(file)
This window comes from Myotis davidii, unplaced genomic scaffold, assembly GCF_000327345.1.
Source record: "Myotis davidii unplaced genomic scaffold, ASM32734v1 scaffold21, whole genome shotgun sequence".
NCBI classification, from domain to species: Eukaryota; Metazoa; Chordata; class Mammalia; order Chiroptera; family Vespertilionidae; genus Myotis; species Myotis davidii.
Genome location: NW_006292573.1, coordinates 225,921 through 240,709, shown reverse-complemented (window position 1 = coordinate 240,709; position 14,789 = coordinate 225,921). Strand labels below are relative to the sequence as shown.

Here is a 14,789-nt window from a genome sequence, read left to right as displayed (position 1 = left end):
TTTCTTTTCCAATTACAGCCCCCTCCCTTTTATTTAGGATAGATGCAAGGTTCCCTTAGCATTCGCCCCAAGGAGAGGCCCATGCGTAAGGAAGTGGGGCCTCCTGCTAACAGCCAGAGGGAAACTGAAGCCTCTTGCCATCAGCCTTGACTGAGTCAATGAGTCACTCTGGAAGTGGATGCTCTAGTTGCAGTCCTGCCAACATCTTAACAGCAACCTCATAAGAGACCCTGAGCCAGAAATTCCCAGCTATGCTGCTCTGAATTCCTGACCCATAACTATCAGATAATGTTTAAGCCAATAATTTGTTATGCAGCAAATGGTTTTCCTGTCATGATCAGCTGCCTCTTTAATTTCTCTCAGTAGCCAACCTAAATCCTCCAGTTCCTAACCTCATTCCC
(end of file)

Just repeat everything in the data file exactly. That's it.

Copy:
This window comes from Myotis davidii, unplaced genomic scaffold, assembly GCF_000327345.1.
Source record: "Myotis davidii unplaced genomic scaffold, ASM32734v1 scaffold21, whole genome shotgun sequence".
NCBI classification, from domain to species: Eukaryota; Metazoa; Chordata; class Mammalia; order Chiroptera; family Vespertilionidae; genus Myotis; species Myotis davidii.
Genome location: NW_006292573.1, coordinates 225,921 through 240,709, shown reverse-complemented (window position 1 = coordinate 240,709; position 14,789 = coordinate 225,921). Strand labels below are relative to the sequence as shown.

Here is a 14,789-nt window from a genome sequence, read left to right as displayed (position 1 = left end):
TTTCTTTTCCAATTACAGCCCCCTCCCTTTTATTTAGGATAGATGCAAGGTTCCCTTAGCATTCGCCCCAAGGAGAGGCCCATGCGTAAGGAAGTGGGGCCTCCTGCTAACAGCCAGAGGGAAACTGAAGCCTCTTGCCATCAGCCTTGACTGAGTCAATGAGTCACTCTGGAAGTGGATGCTCTAGTTGCAGTCCTGCCAACATCTTAACAGCAACCTCATAAGAGACCCTGAGCCAGAAATTCCCAGCTATGCTGCTCTGAATTCCTGACCCATAACTATCAGATAATGTTTAAGCCAATAATTTGTTATGCAGCAAATGGTTTTCCTGTCATGATCAGCTGCCTCTTTAATTTCTCTCAGTAGCCAACCTAAATCCTCCAGTTCCTAACCTCATTCCC